Readers may recall the page from Through the Looking Glass where Lewis Carroll has Humpty Dumpty saying to Alice "When I use a word,... it means just what I choose it to mean - neither more, nor less."
Some writers are Humpty Dumpties. They write a word (or a sentence) and choose it to mean something... even when it doesn't.
Some readers are Humpty Dumpties. They read a word (or a sentence) and choose it to mean something... even when it doesn't.
Alas, some wackademics are Humpty Dumpty markers. They scan-read an essay, and believe that they have seen something... some content which they are expecting... but which in fact isn't there.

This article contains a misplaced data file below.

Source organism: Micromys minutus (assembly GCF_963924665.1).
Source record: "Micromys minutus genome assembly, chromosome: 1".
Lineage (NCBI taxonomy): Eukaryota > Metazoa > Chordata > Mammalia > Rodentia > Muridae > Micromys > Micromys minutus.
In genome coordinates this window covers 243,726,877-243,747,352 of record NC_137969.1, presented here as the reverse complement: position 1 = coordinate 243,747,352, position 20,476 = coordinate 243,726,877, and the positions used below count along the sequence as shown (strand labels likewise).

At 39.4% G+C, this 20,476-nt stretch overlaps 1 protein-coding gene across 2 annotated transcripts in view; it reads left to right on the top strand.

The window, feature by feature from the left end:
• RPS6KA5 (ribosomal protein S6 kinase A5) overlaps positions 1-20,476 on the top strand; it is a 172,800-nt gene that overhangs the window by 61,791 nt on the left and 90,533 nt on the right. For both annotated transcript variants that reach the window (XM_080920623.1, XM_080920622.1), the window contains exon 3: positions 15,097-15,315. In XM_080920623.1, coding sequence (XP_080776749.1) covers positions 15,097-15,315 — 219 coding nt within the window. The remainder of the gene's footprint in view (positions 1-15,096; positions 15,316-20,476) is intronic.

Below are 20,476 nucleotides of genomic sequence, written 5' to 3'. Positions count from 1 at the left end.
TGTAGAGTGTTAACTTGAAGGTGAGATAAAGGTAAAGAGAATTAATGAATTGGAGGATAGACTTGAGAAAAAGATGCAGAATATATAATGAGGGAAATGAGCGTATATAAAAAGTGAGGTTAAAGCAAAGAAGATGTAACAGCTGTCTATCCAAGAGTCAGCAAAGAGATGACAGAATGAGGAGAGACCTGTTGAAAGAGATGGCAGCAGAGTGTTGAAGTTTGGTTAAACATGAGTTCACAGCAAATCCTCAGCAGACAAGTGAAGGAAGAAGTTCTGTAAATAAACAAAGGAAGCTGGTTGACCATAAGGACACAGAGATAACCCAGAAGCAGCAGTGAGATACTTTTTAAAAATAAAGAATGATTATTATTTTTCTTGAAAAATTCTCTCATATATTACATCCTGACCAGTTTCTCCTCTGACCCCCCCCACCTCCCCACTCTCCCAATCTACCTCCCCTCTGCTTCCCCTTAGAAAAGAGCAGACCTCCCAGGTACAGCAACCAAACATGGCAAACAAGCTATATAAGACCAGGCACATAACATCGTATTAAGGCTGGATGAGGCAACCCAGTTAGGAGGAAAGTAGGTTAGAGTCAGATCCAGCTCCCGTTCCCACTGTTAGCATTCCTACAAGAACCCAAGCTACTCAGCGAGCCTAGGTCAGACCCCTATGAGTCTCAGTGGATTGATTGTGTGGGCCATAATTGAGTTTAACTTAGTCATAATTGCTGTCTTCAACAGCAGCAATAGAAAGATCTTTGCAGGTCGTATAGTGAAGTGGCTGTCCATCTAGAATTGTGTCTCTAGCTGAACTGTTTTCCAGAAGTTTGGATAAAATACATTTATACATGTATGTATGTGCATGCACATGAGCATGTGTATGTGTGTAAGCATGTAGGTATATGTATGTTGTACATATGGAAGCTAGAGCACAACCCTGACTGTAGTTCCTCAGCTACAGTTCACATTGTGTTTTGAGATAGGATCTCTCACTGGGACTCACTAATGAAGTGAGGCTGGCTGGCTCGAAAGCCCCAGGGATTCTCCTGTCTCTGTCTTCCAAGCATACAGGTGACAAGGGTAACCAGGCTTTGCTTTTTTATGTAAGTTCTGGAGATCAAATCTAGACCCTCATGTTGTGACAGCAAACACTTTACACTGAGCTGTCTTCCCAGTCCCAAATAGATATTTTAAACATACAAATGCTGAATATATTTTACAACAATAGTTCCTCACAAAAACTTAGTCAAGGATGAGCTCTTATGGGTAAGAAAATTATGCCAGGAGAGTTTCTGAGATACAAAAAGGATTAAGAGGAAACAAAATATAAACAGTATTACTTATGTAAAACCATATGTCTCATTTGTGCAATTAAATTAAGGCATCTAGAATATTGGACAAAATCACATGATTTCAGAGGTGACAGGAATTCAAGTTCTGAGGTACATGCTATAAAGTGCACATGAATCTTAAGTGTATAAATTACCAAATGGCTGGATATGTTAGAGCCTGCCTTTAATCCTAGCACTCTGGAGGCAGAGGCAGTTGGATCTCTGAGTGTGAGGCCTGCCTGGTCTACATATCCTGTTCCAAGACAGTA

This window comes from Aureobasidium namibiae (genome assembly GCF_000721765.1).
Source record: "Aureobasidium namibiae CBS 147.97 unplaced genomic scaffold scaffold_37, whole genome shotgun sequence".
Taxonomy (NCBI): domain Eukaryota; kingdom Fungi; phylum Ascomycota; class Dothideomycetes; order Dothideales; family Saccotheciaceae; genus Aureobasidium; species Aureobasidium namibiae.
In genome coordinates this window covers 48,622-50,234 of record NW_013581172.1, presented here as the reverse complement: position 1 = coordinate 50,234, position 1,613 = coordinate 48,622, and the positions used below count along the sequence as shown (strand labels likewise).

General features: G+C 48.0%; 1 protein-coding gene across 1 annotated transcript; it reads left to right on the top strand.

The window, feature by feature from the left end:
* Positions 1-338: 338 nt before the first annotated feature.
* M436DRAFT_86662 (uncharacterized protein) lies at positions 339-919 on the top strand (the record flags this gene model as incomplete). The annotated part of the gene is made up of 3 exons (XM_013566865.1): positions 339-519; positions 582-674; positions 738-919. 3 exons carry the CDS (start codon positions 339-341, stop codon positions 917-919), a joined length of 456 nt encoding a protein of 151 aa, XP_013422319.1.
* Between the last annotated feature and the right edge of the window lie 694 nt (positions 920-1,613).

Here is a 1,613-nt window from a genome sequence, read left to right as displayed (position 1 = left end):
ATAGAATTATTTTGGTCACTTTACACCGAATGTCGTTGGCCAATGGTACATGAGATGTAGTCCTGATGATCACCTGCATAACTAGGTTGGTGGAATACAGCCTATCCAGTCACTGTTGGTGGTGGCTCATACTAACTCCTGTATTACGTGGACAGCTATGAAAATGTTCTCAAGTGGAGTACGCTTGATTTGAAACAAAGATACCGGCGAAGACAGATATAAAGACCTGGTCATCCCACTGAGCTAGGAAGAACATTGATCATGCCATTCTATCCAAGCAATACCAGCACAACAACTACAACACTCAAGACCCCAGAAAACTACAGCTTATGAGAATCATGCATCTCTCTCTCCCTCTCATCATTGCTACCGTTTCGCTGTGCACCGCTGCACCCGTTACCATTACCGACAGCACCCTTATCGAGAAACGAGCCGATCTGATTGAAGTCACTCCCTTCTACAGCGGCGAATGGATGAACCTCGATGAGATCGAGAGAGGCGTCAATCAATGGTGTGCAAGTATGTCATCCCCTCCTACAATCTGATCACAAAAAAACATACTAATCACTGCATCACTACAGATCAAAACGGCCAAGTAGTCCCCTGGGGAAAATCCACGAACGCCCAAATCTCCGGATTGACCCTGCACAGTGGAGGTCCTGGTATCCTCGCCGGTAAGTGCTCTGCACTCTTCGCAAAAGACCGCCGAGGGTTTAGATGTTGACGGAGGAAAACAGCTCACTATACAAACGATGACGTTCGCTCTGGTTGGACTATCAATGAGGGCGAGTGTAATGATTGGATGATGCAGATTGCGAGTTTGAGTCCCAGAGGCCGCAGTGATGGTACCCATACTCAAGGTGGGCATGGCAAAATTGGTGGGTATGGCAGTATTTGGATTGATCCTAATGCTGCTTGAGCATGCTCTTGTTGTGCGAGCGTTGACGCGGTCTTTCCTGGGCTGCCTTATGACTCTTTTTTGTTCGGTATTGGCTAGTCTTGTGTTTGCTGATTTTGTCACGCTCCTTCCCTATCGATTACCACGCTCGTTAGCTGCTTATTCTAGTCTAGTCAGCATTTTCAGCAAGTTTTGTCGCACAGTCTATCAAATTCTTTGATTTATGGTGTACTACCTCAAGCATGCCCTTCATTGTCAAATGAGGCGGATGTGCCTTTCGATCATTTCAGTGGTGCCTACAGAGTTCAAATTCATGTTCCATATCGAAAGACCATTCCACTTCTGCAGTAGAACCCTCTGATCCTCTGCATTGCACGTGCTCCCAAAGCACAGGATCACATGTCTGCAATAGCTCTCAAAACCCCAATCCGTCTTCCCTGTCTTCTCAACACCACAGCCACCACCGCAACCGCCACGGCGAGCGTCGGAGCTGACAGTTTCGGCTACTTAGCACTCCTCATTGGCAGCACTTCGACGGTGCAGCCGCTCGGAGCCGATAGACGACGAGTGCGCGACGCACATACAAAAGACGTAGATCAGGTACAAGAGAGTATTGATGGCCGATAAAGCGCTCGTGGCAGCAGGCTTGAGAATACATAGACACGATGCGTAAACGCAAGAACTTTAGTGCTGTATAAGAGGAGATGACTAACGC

I have seen some remarkable results because of this practice. Some markers pass essays which have many good words - indeed, many entirely unique words. But the good words are not arranged into sentences. Call me a fusspot, but I really think the sentences are quite important, and that the words shouldn't simply be placed at random.
But then, what would I know, I'm not into multiliteracies and critical literacy. I'm just a writer.